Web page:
Dried sage is a common herb for holiday dishes like roast turkey, lamb, and stuffing, but it can do so much more. It’s a nice compliment to vegetable dishes, especially potatoes, cheese sauces, pork, or various bean-based recipes. Or, make a light, flavorful topping for pasta with a browned butter sage sauce.
Dried sage can also add a nice complexity to fruit teas.
Sage has a strong, pungent flavor, especially when dried. It’s best to add it in small quantiles at first then add more to taste.
Tarragon has a sweet, fennel, licorice flavor and can easily overpower a dish with too much flavor. Less is better when adding it to your recipe and heat will release more flavor. Add it in the beginning and let it simmer for a bit before deciding to add more.
It’s a perfect addition to poultry and seafood dishes, eggs, sauces, and roasted vegetables.
Thyme is a great choice for almost any dish. It pairs well with a variety of poultry, fish, meat, or vegetable dishes. Its subtle flavor is a wonderful complement to other Mediterranean herbs like oregano, basil, rosemary, and sage. All the flavor is in the leaves, which you can easily pull off the stem by pulling the stem through your fingers.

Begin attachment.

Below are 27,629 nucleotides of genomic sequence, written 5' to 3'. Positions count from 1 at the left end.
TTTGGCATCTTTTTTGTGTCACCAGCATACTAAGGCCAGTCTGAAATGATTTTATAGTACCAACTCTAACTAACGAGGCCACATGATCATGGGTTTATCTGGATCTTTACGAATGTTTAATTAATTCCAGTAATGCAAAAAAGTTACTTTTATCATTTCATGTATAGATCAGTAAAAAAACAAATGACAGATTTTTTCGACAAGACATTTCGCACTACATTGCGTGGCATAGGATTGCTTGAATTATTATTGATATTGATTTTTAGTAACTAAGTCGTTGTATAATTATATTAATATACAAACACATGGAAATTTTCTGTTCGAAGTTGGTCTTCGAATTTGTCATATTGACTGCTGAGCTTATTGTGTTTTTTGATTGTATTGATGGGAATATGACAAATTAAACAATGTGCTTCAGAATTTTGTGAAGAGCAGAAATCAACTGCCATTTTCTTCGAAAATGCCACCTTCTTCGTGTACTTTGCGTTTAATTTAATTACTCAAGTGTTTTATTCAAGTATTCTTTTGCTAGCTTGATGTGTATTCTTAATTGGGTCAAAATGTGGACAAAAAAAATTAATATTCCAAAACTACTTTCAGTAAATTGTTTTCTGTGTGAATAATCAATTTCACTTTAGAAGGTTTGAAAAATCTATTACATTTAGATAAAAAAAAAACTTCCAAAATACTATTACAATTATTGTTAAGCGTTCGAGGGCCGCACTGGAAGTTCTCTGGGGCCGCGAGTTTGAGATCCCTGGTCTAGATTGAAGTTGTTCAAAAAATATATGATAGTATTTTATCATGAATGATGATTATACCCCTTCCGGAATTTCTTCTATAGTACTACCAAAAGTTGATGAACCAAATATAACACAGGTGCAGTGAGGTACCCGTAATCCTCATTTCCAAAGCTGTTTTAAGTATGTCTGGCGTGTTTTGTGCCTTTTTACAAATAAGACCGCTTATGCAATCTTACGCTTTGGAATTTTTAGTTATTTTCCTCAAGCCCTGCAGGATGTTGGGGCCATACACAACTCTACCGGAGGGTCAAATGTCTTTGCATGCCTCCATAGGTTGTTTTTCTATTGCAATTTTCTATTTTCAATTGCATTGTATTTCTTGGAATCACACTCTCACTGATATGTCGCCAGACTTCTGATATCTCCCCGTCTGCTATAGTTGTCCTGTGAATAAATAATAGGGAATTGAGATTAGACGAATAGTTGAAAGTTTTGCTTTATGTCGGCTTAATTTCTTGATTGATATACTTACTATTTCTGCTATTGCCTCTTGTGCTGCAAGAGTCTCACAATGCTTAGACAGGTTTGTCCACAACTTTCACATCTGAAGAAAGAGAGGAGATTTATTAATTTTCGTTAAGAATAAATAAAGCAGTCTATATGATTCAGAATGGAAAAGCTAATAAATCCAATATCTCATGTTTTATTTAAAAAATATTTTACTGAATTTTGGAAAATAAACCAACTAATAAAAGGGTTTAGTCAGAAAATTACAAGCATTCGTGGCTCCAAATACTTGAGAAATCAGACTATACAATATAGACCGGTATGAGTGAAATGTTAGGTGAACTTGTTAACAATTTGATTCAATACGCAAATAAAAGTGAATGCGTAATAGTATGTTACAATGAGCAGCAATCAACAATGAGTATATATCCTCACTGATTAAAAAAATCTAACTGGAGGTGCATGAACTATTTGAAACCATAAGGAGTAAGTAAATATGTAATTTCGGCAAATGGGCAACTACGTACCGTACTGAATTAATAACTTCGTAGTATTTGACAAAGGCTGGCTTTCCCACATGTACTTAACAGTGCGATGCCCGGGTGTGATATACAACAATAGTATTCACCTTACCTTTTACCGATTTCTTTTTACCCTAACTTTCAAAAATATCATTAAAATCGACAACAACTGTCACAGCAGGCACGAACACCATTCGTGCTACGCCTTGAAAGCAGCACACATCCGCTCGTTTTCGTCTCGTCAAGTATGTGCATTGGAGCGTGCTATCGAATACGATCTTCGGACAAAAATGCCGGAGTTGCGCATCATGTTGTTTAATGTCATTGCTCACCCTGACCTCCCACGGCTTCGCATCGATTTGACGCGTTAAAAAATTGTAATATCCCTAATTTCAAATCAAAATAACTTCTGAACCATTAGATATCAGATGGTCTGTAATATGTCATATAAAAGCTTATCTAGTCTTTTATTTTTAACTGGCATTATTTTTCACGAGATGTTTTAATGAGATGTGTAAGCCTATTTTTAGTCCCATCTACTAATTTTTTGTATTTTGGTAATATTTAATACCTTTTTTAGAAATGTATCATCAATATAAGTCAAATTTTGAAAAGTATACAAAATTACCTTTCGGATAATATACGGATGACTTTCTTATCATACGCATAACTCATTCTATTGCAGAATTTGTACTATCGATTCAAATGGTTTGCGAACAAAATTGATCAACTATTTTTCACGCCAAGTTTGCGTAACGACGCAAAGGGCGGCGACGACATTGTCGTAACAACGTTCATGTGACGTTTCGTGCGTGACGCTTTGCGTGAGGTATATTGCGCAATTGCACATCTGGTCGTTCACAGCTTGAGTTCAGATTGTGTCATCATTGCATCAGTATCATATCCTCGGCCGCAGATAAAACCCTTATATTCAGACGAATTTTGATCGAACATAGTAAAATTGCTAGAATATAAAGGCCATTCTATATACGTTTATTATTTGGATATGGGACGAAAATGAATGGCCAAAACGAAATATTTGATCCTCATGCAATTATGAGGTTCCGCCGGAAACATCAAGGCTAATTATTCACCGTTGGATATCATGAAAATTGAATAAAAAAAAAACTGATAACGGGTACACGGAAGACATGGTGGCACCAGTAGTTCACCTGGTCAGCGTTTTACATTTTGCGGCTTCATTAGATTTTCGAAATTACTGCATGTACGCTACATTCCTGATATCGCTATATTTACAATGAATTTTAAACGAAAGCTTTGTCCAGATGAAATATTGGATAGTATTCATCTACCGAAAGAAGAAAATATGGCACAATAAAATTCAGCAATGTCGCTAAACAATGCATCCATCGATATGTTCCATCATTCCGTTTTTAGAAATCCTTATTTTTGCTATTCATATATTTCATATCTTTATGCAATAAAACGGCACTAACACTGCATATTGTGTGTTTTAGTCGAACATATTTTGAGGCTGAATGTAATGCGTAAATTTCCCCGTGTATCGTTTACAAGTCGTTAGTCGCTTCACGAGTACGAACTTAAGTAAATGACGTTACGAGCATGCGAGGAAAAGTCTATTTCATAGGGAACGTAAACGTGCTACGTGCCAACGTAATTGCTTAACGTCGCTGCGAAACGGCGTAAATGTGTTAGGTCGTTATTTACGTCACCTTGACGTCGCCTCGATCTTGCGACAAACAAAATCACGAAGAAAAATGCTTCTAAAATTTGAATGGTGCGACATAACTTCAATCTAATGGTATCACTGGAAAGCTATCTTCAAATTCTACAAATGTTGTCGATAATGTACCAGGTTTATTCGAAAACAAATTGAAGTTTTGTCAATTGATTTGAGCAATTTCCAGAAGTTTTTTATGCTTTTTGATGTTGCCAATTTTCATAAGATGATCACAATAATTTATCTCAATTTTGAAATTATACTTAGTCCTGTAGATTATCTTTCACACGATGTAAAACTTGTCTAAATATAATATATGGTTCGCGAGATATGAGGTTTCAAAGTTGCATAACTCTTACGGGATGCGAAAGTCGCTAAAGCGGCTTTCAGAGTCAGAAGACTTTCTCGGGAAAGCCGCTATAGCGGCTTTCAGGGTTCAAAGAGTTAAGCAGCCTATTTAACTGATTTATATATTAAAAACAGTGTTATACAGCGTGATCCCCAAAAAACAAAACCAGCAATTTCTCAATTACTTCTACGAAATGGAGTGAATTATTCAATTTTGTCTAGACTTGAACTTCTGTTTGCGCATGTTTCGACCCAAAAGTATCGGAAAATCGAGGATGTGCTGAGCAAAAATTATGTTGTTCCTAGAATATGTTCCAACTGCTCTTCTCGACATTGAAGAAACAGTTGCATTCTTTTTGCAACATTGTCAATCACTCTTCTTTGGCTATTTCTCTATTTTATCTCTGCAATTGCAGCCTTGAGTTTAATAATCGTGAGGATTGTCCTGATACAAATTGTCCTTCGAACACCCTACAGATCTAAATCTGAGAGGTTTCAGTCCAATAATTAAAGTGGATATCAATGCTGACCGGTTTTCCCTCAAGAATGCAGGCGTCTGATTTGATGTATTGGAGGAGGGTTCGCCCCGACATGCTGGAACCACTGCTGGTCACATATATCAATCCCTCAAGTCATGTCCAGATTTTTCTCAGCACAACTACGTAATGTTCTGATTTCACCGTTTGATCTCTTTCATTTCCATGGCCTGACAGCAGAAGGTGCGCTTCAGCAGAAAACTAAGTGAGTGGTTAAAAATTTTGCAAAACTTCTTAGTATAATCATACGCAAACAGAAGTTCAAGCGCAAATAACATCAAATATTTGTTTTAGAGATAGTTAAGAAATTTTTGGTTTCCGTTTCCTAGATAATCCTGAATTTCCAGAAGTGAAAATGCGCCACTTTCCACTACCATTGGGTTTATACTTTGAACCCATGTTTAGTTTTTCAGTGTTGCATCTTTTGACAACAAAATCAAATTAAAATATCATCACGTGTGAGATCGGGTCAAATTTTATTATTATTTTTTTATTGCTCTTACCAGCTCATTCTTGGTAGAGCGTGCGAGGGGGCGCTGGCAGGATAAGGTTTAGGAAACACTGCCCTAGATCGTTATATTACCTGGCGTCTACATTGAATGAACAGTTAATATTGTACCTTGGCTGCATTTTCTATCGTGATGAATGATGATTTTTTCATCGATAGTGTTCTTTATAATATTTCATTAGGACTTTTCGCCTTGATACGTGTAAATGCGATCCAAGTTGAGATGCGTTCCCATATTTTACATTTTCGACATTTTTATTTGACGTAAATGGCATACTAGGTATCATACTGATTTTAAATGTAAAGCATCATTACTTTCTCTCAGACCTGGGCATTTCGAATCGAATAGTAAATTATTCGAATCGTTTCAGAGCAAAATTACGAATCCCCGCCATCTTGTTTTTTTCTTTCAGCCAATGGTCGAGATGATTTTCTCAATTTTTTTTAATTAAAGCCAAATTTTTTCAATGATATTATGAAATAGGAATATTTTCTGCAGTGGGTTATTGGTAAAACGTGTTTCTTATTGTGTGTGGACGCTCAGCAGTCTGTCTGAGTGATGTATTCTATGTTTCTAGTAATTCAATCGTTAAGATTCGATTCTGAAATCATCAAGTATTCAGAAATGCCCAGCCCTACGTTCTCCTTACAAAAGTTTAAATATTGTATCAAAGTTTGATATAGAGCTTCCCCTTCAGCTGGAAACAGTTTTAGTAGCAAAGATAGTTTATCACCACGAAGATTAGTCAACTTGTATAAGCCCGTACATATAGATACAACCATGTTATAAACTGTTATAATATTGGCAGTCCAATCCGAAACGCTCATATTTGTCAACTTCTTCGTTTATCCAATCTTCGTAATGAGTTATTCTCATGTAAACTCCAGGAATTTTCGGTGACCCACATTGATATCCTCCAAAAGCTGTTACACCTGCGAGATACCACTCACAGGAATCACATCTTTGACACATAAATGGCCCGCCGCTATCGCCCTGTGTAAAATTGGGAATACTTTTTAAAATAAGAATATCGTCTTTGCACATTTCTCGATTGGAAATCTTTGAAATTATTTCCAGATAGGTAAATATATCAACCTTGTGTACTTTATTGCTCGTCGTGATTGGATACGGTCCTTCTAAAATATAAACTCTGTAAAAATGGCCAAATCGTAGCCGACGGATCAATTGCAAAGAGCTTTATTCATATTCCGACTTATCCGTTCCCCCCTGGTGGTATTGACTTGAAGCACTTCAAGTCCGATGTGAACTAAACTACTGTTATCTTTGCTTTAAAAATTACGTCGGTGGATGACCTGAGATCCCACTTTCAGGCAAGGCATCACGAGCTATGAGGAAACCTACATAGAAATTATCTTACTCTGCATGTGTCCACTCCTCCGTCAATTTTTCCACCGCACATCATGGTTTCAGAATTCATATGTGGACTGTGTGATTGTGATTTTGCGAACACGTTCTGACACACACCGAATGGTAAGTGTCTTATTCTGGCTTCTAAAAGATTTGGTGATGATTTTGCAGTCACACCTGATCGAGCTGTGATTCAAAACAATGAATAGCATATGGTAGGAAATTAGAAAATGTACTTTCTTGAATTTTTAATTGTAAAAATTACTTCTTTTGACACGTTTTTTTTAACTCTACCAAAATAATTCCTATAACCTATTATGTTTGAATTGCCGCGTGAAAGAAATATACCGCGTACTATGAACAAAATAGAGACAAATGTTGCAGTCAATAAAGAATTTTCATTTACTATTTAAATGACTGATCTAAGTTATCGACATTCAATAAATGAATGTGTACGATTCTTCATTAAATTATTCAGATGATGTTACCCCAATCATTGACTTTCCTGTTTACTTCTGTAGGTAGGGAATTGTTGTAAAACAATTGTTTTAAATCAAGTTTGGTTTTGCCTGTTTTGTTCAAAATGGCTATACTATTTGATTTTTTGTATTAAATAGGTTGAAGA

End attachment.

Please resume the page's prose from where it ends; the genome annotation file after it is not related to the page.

Dried thyme can be added to a variety of rubs for meat and vegetables for a nice, blended flavor. Or sprinkle fresh or dried leaves over root vegetables just before roasting.
When to Use Fresh, Dried, and Frozen Herbs
When learning how to cook with herbs, knowing what form to use and when is an important part. Fresh herbs can be easily preserved by drying or freezing for later use, but sometimes fresh is best. How do you know when to use fresh vs. dried or frozen? And should you use the same amount of dried or frozen herbs as you would fresh? The answer is not as complicated as you may think.
First, it’s important to know that drying can intensify the flavor of an herb. As a general rule of thumb, it’s best to use about a third of the amount that you would use of fresh. If a recipe calls for 1 tablespoon of a fresh herb, add 1 teaspoon of the dried herb (there are 3 teaspoons in 1 tablespoon). You can always add more later to taste. Frozen herbs tend to maintain the same amount of flavor as fresh so you can feel comfortable adding the same amount to a recipe.